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June U.S. Manufacturing Expansion Better-Than-Expected

Strength in new orders and production signal strength in the sector in the coming quarters.

TEMPE, Ariz. – For June, the manufacturing sector expanded for the fifth consecutive month and the economy grew for the 68th consecutive month, according to the Institute for Supply Management (ISM) Monthly Report on Business.
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At 56 in June, the manufacturing index was up from May’s 55 and beat analyst expectations of 55.5.
“Following a weak first quarter, the manufacturing sector rebounded in a strong fashion during the second quarter,” said Norbert J. Ore, Chair of the ISM Manufacturing Business Survey Committee. “In June, manufacturing expanded at its fastest pace since April 2006 when the PMI Index registered 56.9. This performance appears sustainable in the third quarter due to the current strength in new orders and production.”
New orders rose to 60.3 from May’s 59.6. Production also saw a significant jump, moving from 58.3 in May to 62.9.
“Supply and demand are in fairly tight balance,” commented Ore
Although the May durable goods report was sluggish, Ore said some durable goods, like primary metals and electronics, saw new order increases in the ISM report. Those increases may be showing the difference between what has happened and what will happen.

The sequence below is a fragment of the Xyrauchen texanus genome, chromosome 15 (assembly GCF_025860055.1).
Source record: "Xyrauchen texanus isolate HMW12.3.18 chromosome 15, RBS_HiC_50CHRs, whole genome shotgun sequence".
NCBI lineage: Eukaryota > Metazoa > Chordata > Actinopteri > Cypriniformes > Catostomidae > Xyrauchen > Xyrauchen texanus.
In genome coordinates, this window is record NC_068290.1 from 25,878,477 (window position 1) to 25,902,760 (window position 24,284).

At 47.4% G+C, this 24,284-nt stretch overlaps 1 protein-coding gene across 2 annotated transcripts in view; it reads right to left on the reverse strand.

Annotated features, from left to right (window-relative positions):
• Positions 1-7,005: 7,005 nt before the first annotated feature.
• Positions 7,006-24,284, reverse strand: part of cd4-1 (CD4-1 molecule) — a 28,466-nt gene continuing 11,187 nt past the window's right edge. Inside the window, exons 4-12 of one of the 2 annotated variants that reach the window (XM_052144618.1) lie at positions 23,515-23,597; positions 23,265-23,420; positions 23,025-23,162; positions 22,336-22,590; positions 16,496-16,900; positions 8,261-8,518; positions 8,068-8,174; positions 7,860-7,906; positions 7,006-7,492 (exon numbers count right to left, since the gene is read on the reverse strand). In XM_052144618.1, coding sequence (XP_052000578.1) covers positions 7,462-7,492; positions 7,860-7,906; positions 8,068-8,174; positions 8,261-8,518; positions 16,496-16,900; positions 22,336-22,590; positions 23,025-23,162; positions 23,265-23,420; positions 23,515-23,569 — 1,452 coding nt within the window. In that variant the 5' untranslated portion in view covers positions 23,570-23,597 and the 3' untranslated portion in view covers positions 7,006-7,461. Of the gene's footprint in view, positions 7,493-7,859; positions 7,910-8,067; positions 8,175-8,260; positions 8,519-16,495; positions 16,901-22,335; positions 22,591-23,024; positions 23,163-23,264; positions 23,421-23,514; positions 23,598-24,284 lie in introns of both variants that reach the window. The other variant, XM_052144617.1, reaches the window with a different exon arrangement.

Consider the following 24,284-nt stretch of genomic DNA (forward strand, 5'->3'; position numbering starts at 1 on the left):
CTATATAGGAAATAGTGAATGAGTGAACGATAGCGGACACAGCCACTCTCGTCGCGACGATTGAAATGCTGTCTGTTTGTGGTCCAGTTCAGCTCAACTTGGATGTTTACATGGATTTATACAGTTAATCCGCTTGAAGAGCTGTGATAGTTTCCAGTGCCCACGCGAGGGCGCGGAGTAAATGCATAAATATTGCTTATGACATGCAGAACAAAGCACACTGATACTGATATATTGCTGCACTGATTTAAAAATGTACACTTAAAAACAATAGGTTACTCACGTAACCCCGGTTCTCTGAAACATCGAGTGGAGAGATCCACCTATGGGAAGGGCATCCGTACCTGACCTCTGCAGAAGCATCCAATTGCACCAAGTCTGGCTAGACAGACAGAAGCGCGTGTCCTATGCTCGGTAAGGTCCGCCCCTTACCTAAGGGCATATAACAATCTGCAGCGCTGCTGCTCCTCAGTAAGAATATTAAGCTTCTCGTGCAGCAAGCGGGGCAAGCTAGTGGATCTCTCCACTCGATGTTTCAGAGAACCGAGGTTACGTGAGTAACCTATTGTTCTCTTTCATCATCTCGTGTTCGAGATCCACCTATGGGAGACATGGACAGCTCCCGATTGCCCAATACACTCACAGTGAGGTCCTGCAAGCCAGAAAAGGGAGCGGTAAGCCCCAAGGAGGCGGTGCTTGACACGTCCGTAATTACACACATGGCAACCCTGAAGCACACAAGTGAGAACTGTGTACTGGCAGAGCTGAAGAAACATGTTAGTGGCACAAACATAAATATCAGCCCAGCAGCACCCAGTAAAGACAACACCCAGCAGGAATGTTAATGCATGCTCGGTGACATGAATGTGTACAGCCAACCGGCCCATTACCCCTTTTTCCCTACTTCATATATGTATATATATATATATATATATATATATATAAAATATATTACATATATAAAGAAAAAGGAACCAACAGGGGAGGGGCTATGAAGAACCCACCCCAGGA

The top 12 performing industries for June included Petroleum & Coal Products; Chemical Products, Plastics & Rubber Products; Food, Beverage & Tobacco Products; Nonmetallic Mineral Products; Computer & Electronic Products; Paper Products; Fabricated Metal Products; Primary Metals; Miscellaneous Manufacturing; Textile Mills; and Machinery.
Supplier deliveries and inventories both slipped, decreasing to 49.7 and 45.3, respectively. Backlog of orders increased one point to 53.5.
Prices fell three points to 68 as manufacturers continue to pay higher prices. Commodities including aluminum, chemicals, copper based products, gasoline, natural gas, polypropylene resins, soybean oil, stainless sheet steel, stainless steel and steel saw price increases.
Employment dipped slightly from 51.9 in May to 51.1 in June.
Exports and imports both dropped three points to 56 and 54.5, respectively.
“The strong ISM report for June, in tandem with the sluggish durable goods and manufacturing output reports for May, collectively suggest cautious optimism for U.S. manufacturing growth for the balance of 2007 and early 2008,” said Cliff Waldman, Economist for the Manufacturers Alliance/MAPI.  “Indications of lean inventories in the June ISM report are positive signals for manufacturing growth since a part of the factory output slowdown of the past nine months was due to an inventory adjustment to the broad weakness in the housing and auto sectors.
“But weak capital investment that reflects business decision makers uncertainty on the short-term outlook for U.S. growth suggest that the pace of manufacturing activity over the next year will likely be slower than for much of this period of U.S. factory expansion,” he added.
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